Two broad classes of methods can assess the economic value of environmental amenities and disamenities in the absence of explicit markets: behavioral (revealed preference) methods and attitudinal (stated preference) methods. Revealed preference methods seek natural experiments to estimate the demand function for an environmental good. Researchers look for cases where people face exogenous differences in environmental prices and the available quantity of goods; the relationship between price and quantity can be estimated by observing consumers’ choices in these situations. However, because the experiments are usually not randomized, the methodologies must control undesired variation using a combination of carefully choosing experiments and controlling for remaining problems with statistical techniques. Some revealed preference techniques lean more heavily on structural statistical models, and their attendant assumptions, to estimate values. Other techniques, often called quasi-experimental methods, lean more heavily on the assumption that policy interventions are truly exogenous and have created something close to a randomized experiment in a natural setting Both approaches have strengths and weaknesses Stated preference, or attitudinal, methods ask consumers how much they value environmental goods and services in carefully structured surveys. The approach has the appealing virtue that it can be used to value any environmental good or service as long as the good can be described. Because the approach is not tied to behavior, it can be used to value some goods and services that revealed preference methods cannot value. However, in practice, the survey methods are more difficult than they appear.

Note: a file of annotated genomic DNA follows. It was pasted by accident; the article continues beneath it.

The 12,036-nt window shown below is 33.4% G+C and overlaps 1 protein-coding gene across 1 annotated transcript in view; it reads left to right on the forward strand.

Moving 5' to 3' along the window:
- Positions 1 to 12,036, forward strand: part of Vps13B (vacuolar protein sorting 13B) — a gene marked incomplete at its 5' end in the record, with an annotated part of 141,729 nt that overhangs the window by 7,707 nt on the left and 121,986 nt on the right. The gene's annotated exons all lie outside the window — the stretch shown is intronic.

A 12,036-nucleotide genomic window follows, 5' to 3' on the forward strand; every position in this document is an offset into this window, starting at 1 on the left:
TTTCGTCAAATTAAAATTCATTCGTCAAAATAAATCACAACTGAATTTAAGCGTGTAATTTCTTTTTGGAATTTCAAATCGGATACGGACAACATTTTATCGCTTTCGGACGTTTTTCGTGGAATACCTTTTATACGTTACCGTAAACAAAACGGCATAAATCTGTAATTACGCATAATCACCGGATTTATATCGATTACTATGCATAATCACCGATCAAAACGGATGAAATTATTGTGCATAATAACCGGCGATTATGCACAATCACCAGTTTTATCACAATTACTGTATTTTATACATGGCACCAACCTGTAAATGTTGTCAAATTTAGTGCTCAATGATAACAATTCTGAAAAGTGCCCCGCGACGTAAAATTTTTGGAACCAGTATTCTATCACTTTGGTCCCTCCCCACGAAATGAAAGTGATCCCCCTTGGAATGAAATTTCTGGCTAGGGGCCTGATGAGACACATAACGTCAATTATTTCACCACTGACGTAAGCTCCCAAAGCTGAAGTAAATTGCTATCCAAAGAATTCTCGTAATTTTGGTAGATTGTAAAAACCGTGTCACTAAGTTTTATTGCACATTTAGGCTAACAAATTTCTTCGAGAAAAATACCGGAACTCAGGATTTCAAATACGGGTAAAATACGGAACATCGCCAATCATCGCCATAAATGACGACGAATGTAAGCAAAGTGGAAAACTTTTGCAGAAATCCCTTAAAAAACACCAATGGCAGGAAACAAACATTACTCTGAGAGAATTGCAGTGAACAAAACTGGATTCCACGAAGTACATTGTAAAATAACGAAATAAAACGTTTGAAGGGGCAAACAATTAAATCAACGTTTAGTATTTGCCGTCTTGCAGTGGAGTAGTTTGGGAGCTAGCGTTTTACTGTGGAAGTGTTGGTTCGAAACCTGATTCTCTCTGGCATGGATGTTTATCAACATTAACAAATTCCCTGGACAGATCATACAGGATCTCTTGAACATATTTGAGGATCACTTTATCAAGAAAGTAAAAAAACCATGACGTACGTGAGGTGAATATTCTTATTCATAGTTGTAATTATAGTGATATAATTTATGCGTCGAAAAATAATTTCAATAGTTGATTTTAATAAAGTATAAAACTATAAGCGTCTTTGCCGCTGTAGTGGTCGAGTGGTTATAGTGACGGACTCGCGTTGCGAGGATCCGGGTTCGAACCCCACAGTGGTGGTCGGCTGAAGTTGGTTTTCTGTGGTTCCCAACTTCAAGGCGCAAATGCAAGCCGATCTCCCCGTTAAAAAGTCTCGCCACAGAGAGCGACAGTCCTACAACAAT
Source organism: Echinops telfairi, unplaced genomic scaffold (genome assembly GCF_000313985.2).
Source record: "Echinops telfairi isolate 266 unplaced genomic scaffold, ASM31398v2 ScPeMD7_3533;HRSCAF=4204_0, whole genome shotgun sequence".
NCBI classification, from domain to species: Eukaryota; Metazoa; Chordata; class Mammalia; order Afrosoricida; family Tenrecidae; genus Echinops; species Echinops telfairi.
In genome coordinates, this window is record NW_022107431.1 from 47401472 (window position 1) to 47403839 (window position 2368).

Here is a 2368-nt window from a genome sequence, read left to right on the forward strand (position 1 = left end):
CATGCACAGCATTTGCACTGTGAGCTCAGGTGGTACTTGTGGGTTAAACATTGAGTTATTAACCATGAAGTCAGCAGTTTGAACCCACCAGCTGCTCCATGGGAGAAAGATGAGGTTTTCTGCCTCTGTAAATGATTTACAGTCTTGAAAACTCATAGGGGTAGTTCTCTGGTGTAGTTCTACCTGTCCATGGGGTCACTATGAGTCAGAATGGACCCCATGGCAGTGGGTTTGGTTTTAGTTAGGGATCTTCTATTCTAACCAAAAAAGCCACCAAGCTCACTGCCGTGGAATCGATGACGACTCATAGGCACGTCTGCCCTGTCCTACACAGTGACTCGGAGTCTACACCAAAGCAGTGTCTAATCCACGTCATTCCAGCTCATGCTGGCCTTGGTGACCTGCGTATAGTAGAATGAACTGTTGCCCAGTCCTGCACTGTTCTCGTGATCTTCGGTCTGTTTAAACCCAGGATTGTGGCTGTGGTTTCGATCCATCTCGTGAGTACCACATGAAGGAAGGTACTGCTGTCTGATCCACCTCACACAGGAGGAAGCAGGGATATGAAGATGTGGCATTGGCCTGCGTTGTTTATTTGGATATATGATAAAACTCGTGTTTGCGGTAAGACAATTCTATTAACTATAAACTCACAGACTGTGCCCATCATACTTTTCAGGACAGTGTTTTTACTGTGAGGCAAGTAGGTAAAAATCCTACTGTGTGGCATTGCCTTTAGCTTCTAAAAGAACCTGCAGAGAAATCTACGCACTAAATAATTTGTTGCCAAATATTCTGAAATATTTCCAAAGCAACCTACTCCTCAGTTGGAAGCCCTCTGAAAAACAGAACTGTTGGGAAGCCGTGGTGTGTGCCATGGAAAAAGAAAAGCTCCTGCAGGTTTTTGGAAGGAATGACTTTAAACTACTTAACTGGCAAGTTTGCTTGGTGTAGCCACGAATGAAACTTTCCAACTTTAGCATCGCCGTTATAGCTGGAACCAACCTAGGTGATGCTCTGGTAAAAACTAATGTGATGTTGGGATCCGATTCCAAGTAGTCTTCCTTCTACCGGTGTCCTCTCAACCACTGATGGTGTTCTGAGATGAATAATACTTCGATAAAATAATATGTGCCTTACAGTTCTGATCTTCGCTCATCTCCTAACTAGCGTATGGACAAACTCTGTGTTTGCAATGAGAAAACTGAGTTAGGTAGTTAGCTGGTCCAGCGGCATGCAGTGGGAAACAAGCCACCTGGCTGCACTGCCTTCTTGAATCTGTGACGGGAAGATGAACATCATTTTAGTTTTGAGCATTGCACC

Economists have a professional bias toward revealed preference approaches because economic science has developed around observing choices agents make in markets. The social sciences, in general, do not have this prejudice as sociologists, psychologists, and political scientists often apply attitudinal methods. However, as observed in social psychology, what people say they would do and what they actually do may differ. This raises several problems with stated preference methods, discussed below.
Thus, economists generally rely primarily on revealed preference approaches to estimate use value and reserve stated preference methods for nonuse value and to assess peoples’ value for states of the world that do not exist (Olmstead, 2009)
The pioneers of natural and environmental resource valuation relied on the “law of demand” as a way to measure the market values for natural resources and environmental amenities. While the same is true today, the degree of sophistication in the measurement of these values has increased considerably. Three market-based techniques that have recorded a significant history of natural and environmental resource valuations are described here: the market price approach, the appraisal method, and resource replacement costing (Wellman, 1997)
Market price approaches consider the costs that arise in relation to the provision of environmental goods and services which may be observed directly from actual markets. These costs can take the form of opportunity costs or the cost of alternative provision as well as mitigation costs or the costs of aversive behavior and shadow project costs
Market price approaches can be proxies for direct and indirect use value but not non-use values. This is because the price a consumer pays for a good or service is a minimum expression of their willingness to pay for it they may in fact be willing to pay much more than the market price, i.e. consumer surplus is not accounted for.